3 Blues Regression Candidates in 2022-23

The St. Louis Blues produced well offensively last season with nine 20-goal scorers. Naturally, there will be regression, which can happen in any season.

Related: Blues’ Defensive Nightmare is Mess of Their Own Making

There are some quality Blues candidates for offensive regression in 2022-23, but I’ve been wrong before. But there are reasons why I’ve chosen these three, and each one has a unique situation.

Ivan Barbashev

Ivan Barbashev’s offensive numbers seemed to have peaked in the 2021-22 season. He had never scored over 26 points in five seasons before tallying 60 last season. His ice time also skyrocketed, which was just one reason why his numbers went up.

Ivan Barbashev St. Louis Blues
Ivan Barbashev, St. Louis Blues (Jess Starr/The Hockey Writers)

A lot of Barbashev’s production came from playing with Vladimir Tarasenko and Pavel Buchnevich. The Blues’ Russian line made some early season magic, but Barbashev was eventually moved to a line with Robert Thomas. He then spent the rest of the season with Brayden Schenn and Jordan Kyrou, and they also had a solid connection.

One of his most impressive stats from last season was Barbashev’s 21 goals at even strength, which ranked third on the team behind Tarasenko and Kyrou. The only reason I expect him to regress is because of his last five seasons. He could still score 20-plus goals and over 45 points, but the numbers he had last season likely won’t happen again. The counterargument, in this case, is that 2022-23 is a contract year for him. He could become a pending free agent who puts up big numbers to get a huge payday, similar to what Nazem Kadri did with the Colorado Avalanche last season.

Brayden Schenn

The 2021-22 season was a bizarre one for Schenn, who suffered from injuries. He played in just 62 games but scored a quiet 24 goals and 34 assists. He’s been up-and-down since signing an eight-year extension during the 2019-20 season, and last season may have been the weirdest one yet.

Brayden Schenn St. Louis Blues
Brayden Schenn, St. Louis Blues (Jess Starr/The Hockey Writers)

He had a much better season in 2021-22 than he did in 2020-21, but it didn’t seem that way. From early March to the end of the season, Schenn had 26 points in 22 games, which gave his stats a boost. He was a solid fit with Kyrou and Barbashev, but that line may not be together in 2022-23.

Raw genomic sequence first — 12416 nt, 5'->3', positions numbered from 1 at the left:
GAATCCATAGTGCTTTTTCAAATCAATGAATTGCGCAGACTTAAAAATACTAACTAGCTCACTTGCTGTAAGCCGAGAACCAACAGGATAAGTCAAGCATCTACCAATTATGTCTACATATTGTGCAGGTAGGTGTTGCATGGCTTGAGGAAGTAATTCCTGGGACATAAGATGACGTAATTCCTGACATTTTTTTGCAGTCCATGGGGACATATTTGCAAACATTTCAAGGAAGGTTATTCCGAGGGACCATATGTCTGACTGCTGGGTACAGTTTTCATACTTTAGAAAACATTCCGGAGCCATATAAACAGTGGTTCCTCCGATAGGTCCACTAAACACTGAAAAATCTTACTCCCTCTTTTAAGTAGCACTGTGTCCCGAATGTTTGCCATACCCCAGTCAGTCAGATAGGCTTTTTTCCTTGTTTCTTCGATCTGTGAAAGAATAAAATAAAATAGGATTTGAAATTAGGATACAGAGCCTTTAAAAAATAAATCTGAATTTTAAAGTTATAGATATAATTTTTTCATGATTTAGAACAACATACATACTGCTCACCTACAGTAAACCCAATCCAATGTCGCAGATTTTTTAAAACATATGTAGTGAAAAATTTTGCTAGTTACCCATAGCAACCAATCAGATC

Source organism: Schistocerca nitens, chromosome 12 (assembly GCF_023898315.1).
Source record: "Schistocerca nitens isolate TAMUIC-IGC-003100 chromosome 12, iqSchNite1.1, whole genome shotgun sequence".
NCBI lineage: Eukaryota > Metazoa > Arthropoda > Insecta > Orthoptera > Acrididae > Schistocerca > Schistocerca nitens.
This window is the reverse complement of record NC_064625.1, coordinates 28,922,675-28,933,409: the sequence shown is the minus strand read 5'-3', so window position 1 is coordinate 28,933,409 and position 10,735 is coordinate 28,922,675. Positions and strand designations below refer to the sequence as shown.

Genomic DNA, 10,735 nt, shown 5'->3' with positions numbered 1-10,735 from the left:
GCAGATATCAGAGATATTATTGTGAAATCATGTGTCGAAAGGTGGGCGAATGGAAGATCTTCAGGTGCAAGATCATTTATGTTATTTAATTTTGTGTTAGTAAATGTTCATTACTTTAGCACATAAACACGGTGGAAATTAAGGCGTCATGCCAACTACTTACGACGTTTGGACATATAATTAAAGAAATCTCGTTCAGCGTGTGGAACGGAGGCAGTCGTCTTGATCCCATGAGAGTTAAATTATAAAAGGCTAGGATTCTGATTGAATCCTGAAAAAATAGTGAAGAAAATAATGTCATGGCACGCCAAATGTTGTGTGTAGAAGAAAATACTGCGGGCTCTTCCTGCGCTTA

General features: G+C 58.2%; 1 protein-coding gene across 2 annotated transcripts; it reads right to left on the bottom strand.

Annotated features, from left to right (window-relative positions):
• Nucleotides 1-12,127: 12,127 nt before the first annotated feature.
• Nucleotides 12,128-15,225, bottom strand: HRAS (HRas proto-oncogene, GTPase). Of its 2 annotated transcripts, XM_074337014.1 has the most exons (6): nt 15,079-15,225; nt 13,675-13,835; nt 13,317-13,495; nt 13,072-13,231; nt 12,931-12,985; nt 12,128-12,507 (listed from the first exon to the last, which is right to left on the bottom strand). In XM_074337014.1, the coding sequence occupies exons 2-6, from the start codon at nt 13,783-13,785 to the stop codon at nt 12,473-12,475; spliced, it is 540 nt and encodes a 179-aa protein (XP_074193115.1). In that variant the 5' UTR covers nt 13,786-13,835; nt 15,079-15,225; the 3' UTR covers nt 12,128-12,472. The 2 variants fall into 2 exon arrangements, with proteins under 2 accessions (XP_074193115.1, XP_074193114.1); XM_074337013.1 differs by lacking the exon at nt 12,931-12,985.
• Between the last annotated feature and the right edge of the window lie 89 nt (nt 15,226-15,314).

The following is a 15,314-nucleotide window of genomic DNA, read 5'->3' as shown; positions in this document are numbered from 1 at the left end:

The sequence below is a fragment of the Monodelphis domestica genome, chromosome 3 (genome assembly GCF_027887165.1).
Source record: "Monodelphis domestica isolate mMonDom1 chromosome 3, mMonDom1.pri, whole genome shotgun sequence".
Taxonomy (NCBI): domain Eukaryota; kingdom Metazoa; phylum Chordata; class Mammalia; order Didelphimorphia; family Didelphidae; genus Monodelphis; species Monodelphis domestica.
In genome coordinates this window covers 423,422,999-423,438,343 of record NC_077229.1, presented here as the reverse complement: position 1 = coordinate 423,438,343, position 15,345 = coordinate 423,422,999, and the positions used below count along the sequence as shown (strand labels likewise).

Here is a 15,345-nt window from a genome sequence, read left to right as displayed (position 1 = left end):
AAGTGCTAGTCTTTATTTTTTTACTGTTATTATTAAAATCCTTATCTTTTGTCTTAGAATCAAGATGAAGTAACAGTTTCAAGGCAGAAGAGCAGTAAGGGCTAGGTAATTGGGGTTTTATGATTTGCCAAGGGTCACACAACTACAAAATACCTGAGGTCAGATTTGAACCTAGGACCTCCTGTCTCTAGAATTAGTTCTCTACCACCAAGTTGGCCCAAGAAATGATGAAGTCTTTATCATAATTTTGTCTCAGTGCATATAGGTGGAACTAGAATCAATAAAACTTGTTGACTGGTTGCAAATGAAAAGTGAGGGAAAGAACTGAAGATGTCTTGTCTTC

The biggest reasons I expect Schenn to regress are his injury history and the unknown lines heading into the season. I could see him out there with Barbashev and Klim Kostin, but things will change before October.

Vladimir Tarasenko

This is likely to be a divisive choice, but Tarasenko had an enormous 2021-22 season. I don’t expect him to fall off of a cliff by any means, but nor do I think he will put up another 82-point season. I hope I’m wrong, but I don’t think I will be.

Vladimir Tarasenko St. Louis Blues
Vladimir Tarasenko, St. Louis Blues (Photo by Bruce Kluckhohn/NHLI via Getty Images)

In 2021-22, Tarasenko re-established himself as one of the best offensive players in the NHL, with 34 goals and 48 assists. His resurgence was in large part due to his ability to stay healthy and establish elite chemistry with linemates like Thomas and Buchnevich. The Blues’ revamped offensive style played a factor too. They became a far better offensive team than they were under head coach Craig Berube.

Tarasenko is also entering the final season of his contract and could be motivated to hit the open market with a bang. I think he will have a good season, if healthy, but with some regression. A season of 25 to 30 goals and 65 to 70 points would be a slight regression but still a good season. I just don’t see him hitting 82 points in a transitional 2022-23 season for the Blues.

Other potential candidates are Justin Faulk and Torey Krug, with the likely emergence of Scott Perunovich. But the team should remain in strong contention, regardless. I don’t see any of these three players having poor seasons, but regression from their high level from 2021-22 is likely.

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